AFC North preview (cont.)
What the Steelers do best: Field the NFL's best outside linebacker tandem.
Despite their non-playoff season, the 2009 Steelers were No. 3 against the run and fifth-ranked in overall defense. And that was without All-Pro safety Troy Polamalu for most of the year. All that defense starts with Pittsburgh's two outside linebackers, James Harrison and LaMarr Woodley. One of them, we just can't decide which, is the best in the business at his position.
Opponents start their offensive game plans trying to avoid Harrison and Woodley as much as possible, but that's difficult because in the Steelers' 3-4, the outside linebackers usually find the ball. Especially when it's in the quarterbacks hands. Woodley had a team-best 13½ sacks last season, and Harrison was second with 10. They've been the league's leading sack duo among linebackers for two years running, with Harrison totaling 26 in that span and Woodley 25. They're the best, and it's not even close for second.
What the Steelers need to improve: Kickoff coverage.
A season is never decided by something as peripheral as kickoff coverage, right? Wrong. In 2009, the Steelers gave up a league-worst four kickoff return touchdowns -- all in a span of five games -- and two of those lapses led directly to losses against Cincinnati and Kansas City. It doesn't take a math major to realize the 9-7 Steelers would have made the playoffs if they had prevented just one of those touchdown returns.
There were 18 kickoff return touchdowns last year in the NFL's regular season, and Pittsburgh allowed more than 22 percent of them. No other team gave up more than two. Not surprisingly, the Steelers this offseason hired a new special teams coach in Al Everest, replacing Bob Ligashesky, and Everest has focused like a laser this preseason on tightening up the coverage lanes. The Steelers will probably have to wait until their fifth game to really know if their Achilles heel has improved. That's when Cleveland's Josh Cribbs brings his return skills to Heinz Field.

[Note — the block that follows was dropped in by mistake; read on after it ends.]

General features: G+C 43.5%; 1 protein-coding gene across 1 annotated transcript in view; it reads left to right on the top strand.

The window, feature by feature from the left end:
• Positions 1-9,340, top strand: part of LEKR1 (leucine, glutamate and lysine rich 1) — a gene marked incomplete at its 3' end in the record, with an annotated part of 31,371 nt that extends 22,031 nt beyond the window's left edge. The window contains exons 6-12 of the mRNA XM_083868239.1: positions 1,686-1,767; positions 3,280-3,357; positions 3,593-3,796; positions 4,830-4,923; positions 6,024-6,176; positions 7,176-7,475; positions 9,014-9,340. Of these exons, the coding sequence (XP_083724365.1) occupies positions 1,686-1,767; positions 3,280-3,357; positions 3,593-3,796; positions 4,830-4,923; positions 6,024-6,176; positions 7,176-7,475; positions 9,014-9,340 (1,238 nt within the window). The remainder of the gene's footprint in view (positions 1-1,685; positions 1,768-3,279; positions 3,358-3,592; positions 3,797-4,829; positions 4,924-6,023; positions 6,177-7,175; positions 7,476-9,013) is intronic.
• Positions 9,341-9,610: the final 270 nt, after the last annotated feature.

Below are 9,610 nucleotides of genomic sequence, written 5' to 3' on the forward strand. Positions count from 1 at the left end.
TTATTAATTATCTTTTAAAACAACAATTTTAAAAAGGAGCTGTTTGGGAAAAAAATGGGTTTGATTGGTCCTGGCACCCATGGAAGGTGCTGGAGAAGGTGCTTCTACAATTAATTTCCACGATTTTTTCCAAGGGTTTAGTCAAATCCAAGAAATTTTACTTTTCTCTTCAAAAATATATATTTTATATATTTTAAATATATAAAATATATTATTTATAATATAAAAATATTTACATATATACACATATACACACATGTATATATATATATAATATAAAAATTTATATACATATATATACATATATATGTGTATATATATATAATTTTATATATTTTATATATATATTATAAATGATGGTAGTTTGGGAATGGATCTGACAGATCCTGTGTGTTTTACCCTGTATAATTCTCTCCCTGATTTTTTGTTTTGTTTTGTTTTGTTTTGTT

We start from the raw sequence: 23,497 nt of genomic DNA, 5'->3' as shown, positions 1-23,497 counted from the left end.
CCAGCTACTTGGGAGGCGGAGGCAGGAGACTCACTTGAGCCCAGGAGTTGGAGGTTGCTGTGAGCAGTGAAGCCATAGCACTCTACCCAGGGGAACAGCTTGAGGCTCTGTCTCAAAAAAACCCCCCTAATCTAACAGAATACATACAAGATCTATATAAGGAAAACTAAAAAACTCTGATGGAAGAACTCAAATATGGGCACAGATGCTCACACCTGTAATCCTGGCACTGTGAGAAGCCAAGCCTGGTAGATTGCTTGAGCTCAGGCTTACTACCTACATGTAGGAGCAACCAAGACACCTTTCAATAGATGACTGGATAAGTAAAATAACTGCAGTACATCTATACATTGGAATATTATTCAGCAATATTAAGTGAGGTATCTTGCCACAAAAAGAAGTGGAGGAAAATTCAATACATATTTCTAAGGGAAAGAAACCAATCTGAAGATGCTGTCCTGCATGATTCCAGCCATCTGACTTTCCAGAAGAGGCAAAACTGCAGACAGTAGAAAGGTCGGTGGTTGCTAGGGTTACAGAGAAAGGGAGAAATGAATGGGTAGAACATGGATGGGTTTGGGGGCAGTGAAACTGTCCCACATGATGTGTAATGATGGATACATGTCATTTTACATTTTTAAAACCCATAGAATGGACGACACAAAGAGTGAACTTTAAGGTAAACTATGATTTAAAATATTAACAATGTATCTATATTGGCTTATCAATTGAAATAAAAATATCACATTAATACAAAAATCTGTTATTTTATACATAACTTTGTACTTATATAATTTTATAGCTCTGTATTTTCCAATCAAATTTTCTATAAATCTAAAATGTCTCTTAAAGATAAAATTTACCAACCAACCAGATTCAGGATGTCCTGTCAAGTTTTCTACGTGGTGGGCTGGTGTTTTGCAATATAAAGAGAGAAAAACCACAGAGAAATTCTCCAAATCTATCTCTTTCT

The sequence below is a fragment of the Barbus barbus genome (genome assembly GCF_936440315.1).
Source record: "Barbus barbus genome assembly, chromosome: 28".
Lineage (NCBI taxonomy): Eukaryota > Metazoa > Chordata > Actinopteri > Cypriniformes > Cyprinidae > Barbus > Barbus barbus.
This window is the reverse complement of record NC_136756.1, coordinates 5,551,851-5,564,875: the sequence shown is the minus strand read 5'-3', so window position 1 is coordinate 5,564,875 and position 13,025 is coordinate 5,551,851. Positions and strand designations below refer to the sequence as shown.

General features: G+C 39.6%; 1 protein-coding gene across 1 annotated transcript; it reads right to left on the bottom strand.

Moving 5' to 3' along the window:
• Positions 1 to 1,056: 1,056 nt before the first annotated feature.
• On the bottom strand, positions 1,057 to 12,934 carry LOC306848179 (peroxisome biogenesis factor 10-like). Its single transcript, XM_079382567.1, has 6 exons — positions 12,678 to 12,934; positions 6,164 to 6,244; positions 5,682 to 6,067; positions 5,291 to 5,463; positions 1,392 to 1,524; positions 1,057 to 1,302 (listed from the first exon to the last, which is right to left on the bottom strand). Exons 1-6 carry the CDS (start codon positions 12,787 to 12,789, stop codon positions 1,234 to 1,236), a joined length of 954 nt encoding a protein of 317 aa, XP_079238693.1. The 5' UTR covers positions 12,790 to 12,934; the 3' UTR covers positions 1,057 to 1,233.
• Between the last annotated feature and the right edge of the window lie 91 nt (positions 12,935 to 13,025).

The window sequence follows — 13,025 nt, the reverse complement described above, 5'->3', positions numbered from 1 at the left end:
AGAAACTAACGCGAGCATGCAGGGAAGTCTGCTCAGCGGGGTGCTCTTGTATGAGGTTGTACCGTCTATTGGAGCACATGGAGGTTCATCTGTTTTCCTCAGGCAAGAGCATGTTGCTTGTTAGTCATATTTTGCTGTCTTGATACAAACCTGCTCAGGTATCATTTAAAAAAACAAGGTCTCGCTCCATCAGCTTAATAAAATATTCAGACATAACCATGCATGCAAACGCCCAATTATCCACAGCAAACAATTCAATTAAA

Which Steeler(s) needs to step up: Reserve quarterbacks Byron Leftwich and Dennis Dixon.
With Roethlisberger suspended for at least the first month of the season, September is kind of about survival in Pittsburgh. The Steelers can't make their season in Weeks 1-4, but they can certainly break it with an 0-4 or 1-3 start. And that's why Leftwich or Dixon will be pivotal. Whoever is given the temporary starting quarterback job by head coach Mike Tomlin, finding a way to at least break even at 2-2 will be the challenge.
Neither quarterback has inspired a lot of confidence this preseason, but the Steelers are a .500 team in the games that Roethlisberger has missed since he assumed the No. 1 job in early 2004, and that's all they need out of Leftwich or Dixon to keep the 2010 season viable into mid-October.
Predicted record: 8-8.
The Steelers can easily rebound this season if Troy Polamalu returns strong to the defensive lineup and the special-team units don't betray them. But who knows how the team will react without Roethlisberger early, and a three-game midseason road trip to Miami, New Orleans and Cincinnati looks daunting from afar. My sense is nothing will come easily for Pittsburgh this season, and third place in the tough AFC North will again be their fate.
What the Browns do best: Offensive line.